The arrival of the cold wave in Europe will test the mitigation measures for the energy crisis, accelerating the depletion of gas reserves. The situation in Scandinavia and the Baltic countries is complicated by the maintenance of three powerful nuclear reactors, which is why reserve power plants running on fuel oil were launched in Sweden today.
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The average price of electricity last week in Estonia was 362.5 €/MWh (+11.6 €/MWh compared to the previous week). The cheapest hour was on Monday night with 163.66 €/MWh and the most expensive one on Friday evening at 6 o’clock with 507.91 €/MWh.
The average gas price for the week was 140.1 €/MWh (+7.5 €/MWh compared to the previous week) due to increased demand for heating. Similar to the previous weeks, the increase in electricity and gas prices continues to be influenced by colder and drier weather, as well as wind energy output that has remained quite low. At the same time, the winter months have been windier than the summer months, and this week has started exceptionally windy.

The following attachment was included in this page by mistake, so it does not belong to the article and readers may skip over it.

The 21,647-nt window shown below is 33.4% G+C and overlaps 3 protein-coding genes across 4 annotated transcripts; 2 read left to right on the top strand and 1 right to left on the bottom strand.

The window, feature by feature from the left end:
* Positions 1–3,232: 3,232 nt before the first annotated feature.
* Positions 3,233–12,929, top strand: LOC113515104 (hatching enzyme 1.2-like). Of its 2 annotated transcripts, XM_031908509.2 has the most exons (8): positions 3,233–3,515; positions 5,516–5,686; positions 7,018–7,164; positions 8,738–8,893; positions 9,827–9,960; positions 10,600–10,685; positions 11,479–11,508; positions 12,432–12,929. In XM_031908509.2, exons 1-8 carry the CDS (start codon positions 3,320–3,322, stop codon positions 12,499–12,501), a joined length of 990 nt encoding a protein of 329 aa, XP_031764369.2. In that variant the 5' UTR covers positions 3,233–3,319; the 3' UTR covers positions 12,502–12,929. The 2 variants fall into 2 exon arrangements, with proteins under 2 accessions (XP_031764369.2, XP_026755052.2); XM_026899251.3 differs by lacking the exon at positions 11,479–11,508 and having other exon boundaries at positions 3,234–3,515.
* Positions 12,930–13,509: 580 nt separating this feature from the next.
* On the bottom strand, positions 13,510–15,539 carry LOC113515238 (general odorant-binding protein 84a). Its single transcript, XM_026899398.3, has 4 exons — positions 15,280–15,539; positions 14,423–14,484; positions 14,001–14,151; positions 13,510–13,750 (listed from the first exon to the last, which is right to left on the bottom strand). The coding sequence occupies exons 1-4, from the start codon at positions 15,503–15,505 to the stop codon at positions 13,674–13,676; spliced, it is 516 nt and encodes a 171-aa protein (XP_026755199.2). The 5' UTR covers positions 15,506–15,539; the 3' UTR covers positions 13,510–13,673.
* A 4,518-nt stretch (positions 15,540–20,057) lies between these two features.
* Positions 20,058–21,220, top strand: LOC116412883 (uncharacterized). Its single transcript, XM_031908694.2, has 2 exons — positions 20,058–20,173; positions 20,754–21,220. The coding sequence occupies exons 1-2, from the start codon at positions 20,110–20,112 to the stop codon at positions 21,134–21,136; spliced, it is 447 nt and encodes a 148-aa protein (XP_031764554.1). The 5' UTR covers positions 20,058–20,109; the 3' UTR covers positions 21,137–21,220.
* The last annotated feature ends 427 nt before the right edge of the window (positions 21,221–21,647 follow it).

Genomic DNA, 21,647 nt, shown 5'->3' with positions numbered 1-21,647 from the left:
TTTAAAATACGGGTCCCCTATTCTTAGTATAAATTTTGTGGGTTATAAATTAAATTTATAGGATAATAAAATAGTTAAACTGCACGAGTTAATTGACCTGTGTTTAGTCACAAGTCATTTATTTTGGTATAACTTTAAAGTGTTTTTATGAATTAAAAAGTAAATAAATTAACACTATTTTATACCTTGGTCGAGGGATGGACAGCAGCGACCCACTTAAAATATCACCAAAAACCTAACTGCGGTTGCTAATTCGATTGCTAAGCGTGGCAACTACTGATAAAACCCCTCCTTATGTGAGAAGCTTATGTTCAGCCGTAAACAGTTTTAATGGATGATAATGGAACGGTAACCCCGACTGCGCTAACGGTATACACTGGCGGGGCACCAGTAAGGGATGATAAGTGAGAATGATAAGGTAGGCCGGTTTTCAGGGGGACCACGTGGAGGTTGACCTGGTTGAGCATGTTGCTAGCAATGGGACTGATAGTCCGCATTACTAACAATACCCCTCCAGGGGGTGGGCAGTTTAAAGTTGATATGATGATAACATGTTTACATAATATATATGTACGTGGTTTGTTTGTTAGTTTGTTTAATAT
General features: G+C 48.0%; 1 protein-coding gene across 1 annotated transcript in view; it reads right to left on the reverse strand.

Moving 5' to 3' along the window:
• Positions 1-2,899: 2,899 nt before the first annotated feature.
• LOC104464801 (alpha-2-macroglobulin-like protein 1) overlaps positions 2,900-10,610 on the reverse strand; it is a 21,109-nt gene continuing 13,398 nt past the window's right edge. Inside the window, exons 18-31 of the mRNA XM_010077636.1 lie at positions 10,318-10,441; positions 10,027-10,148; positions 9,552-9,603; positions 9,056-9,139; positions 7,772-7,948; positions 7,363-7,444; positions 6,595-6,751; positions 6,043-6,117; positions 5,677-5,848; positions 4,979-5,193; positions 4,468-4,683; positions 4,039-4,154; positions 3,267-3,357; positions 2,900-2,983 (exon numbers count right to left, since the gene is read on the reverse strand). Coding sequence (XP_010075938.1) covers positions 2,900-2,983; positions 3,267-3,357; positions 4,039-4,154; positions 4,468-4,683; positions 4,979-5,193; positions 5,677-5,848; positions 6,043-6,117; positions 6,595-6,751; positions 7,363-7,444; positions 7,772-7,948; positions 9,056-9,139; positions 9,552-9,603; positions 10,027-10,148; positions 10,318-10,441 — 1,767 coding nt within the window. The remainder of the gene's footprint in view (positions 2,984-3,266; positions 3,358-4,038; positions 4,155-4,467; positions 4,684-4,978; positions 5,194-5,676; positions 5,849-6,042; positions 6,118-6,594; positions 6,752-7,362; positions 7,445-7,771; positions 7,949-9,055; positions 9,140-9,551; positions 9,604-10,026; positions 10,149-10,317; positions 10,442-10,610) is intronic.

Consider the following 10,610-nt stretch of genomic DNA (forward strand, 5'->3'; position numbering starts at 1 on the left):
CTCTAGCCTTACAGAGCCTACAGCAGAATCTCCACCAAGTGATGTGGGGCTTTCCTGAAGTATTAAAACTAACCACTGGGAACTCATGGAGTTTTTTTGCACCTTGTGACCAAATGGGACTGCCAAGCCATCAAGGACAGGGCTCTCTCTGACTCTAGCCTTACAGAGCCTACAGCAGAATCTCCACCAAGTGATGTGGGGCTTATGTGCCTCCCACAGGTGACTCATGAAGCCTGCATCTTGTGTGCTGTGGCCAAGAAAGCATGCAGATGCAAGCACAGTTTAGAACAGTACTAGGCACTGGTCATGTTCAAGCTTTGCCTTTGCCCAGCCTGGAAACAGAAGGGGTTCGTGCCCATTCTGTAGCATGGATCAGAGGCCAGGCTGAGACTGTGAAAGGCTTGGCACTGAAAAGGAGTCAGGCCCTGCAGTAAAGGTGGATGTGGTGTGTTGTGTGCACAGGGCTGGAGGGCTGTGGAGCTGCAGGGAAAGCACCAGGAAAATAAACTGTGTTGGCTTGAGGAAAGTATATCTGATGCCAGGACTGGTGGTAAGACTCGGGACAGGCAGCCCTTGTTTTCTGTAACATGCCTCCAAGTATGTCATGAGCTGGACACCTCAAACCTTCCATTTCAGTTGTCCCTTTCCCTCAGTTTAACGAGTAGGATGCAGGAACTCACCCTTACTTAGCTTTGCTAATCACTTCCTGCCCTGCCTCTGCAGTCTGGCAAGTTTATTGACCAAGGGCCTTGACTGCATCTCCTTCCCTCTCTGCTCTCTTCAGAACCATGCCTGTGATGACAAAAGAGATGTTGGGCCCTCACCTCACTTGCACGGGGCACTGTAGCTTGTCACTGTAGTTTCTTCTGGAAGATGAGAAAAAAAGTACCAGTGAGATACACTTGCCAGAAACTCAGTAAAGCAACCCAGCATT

The average occupancy level of gas storage facilities in the European Union is 88% today, being 3 percentage points less than last week. Despite the stable growth of LNG imports, the decrease in gas storage levels may increase the risk of supply constraints, which, together with drier and colder weather forecast for the coming weeks, will continue to raise gas prices.